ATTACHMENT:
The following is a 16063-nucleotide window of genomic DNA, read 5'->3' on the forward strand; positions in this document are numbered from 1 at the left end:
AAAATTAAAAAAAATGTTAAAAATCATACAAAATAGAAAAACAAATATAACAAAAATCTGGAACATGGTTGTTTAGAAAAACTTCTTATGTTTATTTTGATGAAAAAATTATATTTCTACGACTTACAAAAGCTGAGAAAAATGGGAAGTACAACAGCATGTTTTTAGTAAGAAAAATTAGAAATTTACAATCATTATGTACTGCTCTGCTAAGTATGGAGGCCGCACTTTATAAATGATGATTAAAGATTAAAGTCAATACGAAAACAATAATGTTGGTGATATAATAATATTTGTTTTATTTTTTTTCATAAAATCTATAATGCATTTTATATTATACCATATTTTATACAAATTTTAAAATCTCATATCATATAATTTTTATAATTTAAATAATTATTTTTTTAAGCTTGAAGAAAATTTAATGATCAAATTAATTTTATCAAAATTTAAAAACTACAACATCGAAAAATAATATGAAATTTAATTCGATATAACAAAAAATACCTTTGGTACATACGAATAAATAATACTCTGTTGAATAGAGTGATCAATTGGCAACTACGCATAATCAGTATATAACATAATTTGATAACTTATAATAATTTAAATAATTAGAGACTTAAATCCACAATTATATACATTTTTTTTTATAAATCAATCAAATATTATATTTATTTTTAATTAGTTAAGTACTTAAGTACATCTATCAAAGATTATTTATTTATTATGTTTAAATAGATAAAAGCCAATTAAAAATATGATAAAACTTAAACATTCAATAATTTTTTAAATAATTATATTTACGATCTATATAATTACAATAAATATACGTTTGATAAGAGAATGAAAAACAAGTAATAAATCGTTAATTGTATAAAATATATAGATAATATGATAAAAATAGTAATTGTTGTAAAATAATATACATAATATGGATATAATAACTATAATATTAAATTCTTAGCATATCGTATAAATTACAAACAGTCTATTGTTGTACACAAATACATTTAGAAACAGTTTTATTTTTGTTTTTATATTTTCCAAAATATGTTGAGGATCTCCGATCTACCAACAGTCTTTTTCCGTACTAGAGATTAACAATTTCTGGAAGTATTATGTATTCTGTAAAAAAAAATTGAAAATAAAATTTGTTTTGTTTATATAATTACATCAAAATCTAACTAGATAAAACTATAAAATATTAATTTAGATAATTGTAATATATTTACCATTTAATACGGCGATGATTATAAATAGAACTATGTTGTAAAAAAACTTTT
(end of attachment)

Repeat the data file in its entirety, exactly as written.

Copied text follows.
The following is a 16063-nucleotide window of genomic DNA, read 5'->3' on the forward strand; positions in this document are numbered from 1 at the left end:
AAAATTAAAAAAAATGTTAAAAATCATACAAAATAGAAAAACAAATATAACAAAAATCTGGAACATGGTTGTTTAGAAAAACTTCTTATGTTTATTTTGATGAAAAAATTATATTTCTACGACTTACAAAAGCTGAGAAAAATGGGAAGTACAACAGCATGTTTTTAGTAAGAAAAATTAGAAATTTACAATCATTATGTACTGCTCTGCTAAGTATGGAGGCCGCACTTTATAAATGATGATTAAAGATTAAAGTCAATACGAAAACAATAATGTTGGTGATATAATAATATTTGTTTTATTTTTTTTCATAAAATCTATAATGCATTTTATATTATACCATATTTTATACAAATTTTAAAATCTCATATCATATAATTTTTATAATTTAAATAATTATTTTTTTAAGCTTGAAGAAAATTTAATGATCAAATTAATTTTATCAAAATTTAAAAACTACAACATCGAAAAATAATATGAAATTTAATTCGATATAACAAAAAATACCTTTGGTACATACGAATAAATAATACTCTGTTGAATAGAGTGATCAATTGGCAACTACGCATAATCAGTATATAACATAATTTGATAACTTATAATAATTTAAATAATTAGAGACTTAAATCCACAATTATATACATTTTTTTTTATAAATCAATCAAATATTATATTTATTTTTAATTAGTTAAGTACTTAAGTACATCTATCAAAGATTATTTATTTATTATGTTTAAATAGATAAAAGCCAATTAAAAATATGATAAAACTTAAACATTCAATAATTTTTTAAATAATTATATTTACGATCTATATAATTACAATAAATATACGTTTGATAAGAGAATGAAAAACAAGTAATAAATCGTTAATTGTATAAAATATATAGATAATATGATAAAAATAGTAATTGTTGTAAAATAATATACATAATATGGATATAATAACTATAATATTAAATTCTTAGCATATCGTATAAATTACAAACAGTCTATTGTTGTACACAAATACATTTAGAAACAGTTTTATTTTTGTTTTTATATTTTCCAAAATATGTTGAGGATCTCCGATCTACCAACAGTCTTTTTCCGTACTAGAGATTAACAATTTCTGGAAGTATTATGTATTCTGTAAAAAAAAATTGAAAATAAAATTTGTTTTGTTTATATAATTACATCAAAATCTAACTAGATAAAACTATAAAATATTAATTTAGATAATTGTAATATATTTACCATTTAATACGGCGATGATTATAAATAGAACTATGTTGTAAAAAAACTTTT